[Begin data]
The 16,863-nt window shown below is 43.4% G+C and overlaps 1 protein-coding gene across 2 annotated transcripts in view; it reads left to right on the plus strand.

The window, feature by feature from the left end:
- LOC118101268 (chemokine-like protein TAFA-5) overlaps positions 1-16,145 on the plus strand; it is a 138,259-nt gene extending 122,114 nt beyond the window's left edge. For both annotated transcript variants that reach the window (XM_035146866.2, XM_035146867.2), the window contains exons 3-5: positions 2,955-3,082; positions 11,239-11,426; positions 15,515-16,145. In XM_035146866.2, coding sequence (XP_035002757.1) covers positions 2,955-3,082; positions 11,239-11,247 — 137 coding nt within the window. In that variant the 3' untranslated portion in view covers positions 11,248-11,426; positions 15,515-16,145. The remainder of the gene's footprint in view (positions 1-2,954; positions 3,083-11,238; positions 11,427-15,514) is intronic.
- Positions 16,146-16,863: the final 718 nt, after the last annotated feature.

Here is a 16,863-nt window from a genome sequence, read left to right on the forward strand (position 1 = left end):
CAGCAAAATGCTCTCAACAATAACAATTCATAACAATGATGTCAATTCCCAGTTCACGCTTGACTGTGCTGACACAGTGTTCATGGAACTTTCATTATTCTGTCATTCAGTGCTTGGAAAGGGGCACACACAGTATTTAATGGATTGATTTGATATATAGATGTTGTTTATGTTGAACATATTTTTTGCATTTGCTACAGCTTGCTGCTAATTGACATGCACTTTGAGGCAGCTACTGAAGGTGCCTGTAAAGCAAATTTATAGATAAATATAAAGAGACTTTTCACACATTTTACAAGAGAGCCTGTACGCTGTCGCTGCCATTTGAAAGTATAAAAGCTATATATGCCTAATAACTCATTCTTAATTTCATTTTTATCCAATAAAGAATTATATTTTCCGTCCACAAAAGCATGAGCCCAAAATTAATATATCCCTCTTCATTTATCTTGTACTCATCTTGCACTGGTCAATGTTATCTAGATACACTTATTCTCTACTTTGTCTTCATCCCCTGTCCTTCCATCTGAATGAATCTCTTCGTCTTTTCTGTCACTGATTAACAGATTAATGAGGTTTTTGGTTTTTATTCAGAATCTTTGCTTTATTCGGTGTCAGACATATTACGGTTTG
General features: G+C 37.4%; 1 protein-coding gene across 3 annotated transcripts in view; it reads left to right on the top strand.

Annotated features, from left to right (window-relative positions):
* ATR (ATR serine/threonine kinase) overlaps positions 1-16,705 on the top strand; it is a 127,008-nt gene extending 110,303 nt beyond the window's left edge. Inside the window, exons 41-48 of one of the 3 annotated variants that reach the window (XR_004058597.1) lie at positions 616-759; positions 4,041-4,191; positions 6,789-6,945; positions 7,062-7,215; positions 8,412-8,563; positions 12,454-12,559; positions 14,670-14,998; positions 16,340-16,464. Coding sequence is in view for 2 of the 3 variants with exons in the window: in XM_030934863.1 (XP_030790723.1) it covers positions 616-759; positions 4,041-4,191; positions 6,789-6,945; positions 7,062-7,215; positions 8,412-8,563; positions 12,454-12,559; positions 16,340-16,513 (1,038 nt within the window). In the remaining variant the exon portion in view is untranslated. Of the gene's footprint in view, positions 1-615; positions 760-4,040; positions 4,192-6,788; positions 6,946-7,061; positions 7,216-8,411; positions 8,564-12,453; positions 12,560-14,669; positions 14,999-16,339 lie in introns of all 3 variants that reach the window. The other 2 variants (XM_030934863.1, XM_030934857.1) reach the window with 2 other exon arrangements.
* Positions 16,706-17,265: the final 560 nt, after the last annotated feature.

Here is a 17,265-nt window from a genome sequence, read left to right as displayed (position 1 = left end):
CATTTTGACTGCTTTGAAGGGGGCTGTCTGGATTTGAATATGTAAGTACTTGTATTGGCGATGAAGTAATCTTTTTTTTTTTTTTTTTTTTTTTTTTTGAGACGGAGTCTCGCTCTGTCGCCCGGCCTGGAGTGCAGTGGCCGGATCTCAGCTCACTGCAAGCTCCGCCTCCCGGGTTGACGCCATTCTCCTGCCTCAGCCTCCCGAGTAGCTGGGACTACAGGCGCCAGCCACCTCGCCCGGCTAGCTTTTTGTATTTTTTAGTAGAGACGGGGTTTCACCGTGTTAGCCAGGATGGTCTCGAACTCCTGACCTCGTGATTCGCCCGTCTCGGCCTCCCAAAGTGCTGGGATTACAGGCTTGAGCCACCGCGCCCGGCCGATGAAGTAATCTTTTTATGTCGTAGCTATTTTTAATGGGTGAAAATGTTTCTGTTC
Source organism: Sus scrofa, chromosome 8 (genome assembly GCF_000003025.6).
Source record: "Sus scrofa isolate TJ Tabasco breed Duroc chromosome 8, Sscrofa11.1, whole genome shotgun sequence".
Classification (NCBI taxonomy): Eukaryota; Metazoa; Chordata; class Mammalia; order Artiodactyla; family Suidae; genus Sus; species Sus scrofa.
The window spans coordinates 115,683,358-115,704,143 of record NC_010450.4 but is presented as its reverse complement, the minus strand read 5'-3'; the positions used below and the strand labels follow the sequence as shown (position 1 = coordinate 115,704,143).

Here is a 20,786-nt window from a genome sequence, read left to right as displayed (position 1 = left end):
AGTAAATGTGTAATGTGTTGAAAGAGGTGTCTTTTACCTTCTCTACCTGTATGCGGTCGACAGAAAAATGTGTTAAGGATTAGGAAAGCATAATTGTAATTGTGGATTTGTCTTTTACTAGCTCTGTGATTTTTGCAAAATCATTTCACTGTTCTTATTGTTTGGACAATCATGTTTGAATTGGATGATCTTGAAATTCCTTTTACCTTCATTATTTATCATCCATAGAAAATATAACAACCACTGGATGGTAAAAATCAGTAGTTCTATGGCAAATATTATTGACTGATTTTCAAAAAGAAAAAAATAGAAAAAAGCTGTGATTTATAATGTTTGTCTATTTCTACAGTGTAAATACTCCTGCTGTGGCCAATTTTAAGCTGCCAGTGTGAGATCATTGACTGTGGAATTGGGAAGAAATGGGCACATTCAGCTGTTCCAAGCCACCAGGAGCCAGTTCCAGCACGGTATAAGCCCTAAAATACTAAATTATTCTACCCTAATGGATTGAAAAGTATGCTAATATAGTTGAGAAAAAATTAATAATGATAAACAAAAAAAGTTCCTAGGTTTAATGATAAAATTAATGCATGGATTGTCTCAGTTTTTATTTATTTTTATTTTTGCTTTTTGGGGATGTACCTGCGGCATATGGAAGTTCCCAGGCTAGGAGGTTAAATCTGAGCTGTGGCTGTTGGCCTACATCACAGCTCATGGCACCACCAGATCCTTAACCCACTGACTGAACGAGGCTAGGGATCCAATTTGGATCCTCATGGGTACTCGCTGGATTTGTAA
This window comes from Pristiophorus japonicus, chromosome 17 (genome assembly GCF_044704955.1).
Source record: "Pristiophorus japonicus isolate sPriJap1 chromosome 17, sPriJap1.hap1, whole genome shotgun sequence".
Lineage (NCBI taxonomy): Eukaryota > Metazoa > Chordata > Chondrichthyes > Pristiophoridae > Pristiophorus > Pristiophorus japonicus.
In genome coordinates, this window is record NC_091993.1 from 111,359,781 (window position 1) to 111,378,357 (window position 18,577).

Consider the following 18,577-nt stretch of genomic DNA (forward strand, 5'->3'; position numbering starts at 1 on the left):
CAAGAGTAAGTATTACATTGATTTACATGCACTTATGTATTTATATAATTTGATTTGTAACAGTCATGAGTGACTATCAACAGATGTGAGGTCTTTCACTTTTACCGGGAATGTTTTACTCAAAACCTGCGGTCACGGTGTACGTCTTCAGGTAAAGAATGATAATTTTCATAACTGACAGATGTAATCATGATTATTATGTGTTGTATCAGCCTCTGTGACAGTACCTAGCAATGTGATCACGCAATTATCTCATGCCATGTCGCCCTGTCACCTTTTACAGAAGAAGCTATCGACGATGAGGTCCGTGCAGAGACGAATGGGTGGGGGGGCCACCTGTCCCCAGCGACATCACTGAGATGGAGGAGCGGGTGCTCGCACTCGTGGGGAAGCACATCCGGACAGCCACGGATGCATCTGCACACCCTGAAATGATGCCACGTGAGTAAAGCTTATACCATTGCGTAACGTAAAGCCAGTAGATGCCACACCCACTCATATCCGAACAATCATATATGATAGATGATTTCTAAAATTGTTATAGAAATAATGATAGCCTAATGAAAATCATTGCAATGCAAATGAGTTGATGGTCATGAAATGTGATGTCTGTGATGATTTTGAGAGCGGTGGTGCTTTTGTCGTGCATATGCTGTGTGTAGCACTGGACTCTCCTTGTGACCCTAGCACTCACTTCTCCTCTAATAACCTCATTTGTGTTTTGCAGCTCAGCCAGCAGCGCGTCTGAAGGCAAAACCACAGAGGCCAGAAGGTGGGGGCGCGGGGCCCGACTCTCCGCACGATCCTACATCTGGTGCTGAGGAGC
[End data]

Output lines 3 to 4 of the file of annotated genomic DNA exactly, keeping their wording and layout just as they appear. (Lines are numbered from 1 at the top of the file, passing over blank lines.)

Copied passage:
- LOC118101268 (chemokine-like protein TAFA-5) overlaps positions 1-16,145 on the plus strand; it is a 138,259-nt gene extending 122,114 nt beyond the window's left edge. For both annotated transcript variants that reach the window (XM_035146866.2, XM_035146867.2), the window contains exons 3-5: positions 2,955-3,082; positions 11,239-11,426; positions 15,515-16,145. In XM_035146866.2, coding sequence (XP_035002757.1) covers positions 2,955-3,082; positions 11,239-11,247 — 137 coding nt within the window. In that variant the 3' untranslated portion in view covers positions 11,248-11,426; positions 15,515-16,145. The remainder of the gene's footprint in view (positions 1-2,954; positions 3,083-11,238; positions 11,427-15,514) is intronic.
- Positions 16,146-16,863: the final 718 nt, after the last annotated feature.